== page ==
# Help with a proof that involves simple algebra

1. Feb 23, 2010

### iamsmooth

1. The problem statement, all variables and given/known data
I have worked on a proof and reduced it to the following equation:

$$(-1)^k(1-4k)+2((-1)^k(1+4k))$$

To complete this part of my proof, I need to prove that algebraically, the above equation is the same as:

$$(-1)^{k+1}(1-4(k+1))$$

2. Relevant equations

3. The attempt at a solution

I have tried multiplying them out but the algebra doesn't seem to work (that is, I'm probably not doing it right).

Can someone just tell me if they are or AREN'T equal? I don't want to spend any more time trying to prove something that's not true.

From what I can tell, it shouldn't be equal, but I'm very unsure. You don't even have to solve it for me, just tell me if you think they're equal or not, and I'll keep trying if they are equal.

Thanks!

2. Feb 23, 2010

### Staff: Mentor

Just evaluate the two expressions for several values of k.

The first one can be written as
(-1)k[(1 - 4k) + 2(1 + 4k)] = (-1)k(3 + 4k). Try simplifying the second expression, and think about what that extra factor of (-1) does.

3. Feb 23, 2010

### iamsmooth

Wow, I didn't even think of subbing in a number and checking. Nor did I see that I could have factored out that $(-1)^k$, I knew that it was meant for changing the signs, but yeah...I'm so stupid this semester...

Anyways, I can't really simplify the second equation because that's part of what I'm trying to prove.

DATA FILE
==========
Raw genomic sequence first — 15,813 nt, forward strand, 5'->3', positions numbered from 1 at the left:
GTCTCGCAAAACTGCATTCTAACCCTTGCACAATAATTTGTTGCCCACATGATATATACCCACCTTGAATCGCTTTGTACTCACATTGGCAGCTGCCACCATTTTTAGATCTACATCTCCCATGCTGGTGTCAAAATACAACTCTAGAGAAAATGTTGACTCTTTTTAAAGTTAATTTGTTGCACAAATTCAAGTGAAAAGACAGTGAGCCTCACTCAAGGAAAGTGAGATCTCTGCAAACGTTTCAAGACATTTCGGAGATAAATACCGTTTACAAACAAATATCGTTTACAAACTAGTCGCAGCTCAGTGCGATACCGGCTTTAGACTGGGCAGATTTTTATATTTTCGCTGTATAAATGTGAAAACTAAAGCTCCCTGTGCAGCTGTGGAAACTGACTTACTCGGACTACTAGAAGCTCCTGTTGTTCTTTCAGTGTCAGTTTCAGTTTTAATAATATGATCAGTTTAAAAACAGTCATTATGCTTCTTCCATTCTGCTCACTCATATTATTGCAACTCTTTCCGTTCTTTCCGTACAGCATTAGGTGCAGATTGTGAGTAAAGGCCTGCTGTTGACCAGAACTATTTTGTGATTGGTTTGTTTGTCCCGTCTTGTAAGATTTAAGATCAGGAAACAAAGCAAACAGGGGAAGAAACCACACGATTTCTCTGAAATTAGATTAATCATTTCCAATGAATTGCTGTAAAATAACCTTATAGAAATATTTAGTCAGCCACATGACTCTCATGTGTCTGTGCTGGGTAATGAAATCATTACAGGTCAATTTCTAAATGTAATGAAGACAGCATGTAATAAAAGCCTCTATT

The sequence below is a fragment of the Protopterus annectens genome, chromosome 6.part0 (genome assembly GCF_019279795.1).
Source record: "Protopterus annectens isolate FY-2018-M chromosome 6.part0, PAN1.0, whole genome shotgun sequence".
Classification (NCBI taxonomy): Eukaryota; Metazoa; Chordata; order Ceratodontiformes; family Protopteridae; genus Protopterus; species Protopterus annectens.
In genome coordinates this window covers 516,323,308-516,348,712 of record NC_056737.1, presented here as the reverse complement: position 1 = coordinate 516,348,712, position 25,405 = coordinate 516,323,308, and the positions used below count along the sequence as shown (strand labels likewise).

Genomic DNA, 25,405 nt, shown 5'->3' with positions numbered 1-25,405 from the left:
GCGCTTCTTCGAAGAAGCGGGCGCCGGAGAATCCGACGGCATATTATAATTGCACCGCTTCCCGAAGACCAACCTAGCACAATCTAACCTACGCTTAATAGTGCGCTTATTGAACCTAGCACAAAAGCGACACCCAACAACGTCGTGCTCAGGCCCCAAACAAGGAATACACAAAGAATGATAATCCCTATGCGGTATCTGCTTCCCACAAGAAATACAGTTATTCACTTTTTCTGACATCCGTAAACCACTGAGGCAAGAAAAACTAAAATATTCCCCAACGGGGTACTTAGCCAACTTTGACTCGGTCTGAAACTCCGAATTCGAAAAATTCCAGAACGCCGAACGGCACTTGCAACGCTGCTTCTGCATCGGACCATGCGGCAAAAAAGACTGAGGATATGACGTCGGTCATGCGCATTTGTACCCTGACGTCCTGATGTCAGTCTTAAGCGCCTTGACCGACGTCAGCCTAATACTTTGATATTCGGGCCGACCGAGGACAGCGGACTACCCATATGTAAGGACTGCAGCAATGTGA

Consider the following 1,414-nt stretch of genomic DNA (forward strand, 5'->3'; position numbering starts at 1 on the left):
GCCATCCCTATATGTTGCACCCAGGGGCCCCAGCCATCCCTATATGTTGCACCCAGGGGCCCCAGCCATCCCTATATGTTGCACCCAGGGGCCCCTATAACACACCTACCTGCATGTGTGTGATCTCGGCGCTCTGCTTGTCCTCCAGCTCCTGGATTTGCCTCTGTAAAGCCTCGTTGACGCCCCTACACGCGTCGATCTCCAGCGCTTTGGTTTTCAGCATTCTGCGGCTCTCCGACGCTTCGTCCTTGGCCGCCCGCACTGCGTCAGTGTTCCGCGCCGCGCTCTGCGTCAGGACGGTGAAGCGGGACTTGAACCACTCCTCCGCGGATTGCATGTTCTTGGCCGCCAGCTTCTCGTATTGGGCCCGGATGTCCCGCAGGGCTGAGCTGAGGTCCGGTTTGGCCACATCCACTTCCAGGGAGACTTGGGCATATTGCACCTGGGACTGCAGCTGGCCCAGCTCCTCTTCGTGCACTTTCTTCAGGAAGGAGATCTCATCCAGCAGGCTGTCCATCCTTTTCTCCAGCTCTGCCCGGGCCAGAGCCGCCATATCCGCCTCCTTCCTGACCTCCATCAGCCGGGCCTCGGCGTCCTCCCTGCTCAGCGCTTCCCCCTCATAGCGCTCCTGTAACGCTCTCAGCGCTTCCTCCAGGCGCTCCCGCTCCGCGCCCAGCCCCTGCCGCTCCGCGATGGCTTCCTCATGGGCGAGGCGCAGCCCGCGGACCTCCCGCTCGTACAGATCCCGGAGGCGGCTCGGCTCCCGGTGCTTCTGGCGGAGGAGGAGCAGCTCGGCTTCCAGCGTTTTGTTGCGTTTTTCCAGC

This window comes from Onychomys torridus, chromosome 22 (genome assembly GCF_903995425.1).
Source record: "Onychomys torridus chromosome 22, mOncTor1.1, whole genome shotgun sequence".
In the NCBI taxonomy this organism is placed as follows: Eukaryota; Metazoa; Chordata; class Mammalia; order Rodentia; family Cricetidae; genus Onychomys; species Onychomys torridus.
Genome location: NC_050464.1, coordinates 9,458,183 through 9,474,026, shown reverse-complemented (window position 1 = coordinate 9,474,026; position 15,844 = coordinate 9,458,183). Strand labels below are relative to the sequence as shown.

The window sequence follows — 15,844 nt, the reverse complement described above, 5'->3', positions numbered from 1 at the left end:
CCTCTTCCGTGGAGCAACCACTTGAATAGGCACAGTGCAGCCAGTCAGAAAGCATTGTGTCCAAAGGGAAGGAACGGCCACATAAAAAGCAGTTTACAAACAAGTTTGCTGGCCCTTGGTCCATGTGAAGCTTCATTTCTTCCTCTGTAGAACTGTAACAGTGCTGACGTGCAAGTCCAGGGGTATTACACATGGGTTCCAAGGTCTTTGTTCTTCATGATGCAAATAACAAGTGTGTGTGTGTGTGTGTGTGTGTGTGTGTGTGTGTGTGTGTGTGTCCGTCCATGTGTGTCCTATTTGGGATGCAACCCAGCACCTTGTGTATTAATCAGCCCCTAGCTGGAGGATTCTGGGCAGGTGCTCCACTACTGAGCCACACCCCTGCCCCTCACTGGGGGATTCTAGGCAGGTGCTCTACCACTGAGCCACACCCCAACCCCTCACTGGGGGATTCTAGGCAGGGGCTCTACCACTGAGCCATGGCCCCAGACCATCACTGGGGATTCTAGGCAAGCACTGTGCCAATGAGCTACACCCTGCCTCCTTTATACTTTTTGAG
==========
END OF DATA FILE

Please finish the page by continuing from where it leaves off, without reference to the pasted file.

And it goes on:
So I have to derive the second part from the first equation.

This is what I have now:

$$(-1)^k(1-4k)+2((-1)^k(1+4k))$$

$$=(-1)^k(1-4k)+2+8k]$$

$$=(-1)^k(3+4k)$$

$$=(-1)^k4(k+1)-1$$

$$=(-1)^{k+1}1-4(k+1)$$

I'm unsure of the last step, because I know it's the same thing, but algebraically, can I really do this? Is there a step to show how you get to the last conclusion? I tried playing around with exponent properties so that if there was an extra -1, it would be $-1^1$ and the product of that and $-1^k$ would be $-1^{k+1}$, but I don't know how to show this last step...

4. Feb 23, 2010

### iamsmooth

Oh wait I think I have it:
$$=(-1)^k4(k+1)-1$$

$$=(-1)^k-1+4(k+1)$$

Now, if I factor out negative 1:

$$=(-1)^k-1[1-4(k+1)]$$

$$= (-1)^k-1^1[1-4(k+1)]$$

$$=(-1)^{k+1}(1-4(k+1))$$

Does this make sense?

Last edited: Feb 23, 2010
5. Feb 23, 2010

### Staff: Mentor

You're leaving out a lot of parentheses and/or brackets that are necessary.
Above, you're missing a left bracket right after (-1)^k.
Above is fine.
Above, now you're missing parentheses around 4(k + 1) - 1. That whole expression is multiplied by (-1)^k.
Above, similar comment.
A simpler way. What you're trying to get to is equal to (-1)k + 1(-3 - 4k).

You started with:
(-1)k(1 - 4k) + 2(-1)k(1 + 4k)
= (-1)k(1 - 4k + 2(1 + 4k))
= (-1)k(3 + 4k)
= (-1)k + 1(-3 - 4k) ; In this step, I multiplied by 1 in the form of (-1)(-1).
= (-1)k + 1(1 - 4k - 4)
= (-1)k + 1(1 - 4(k + 1))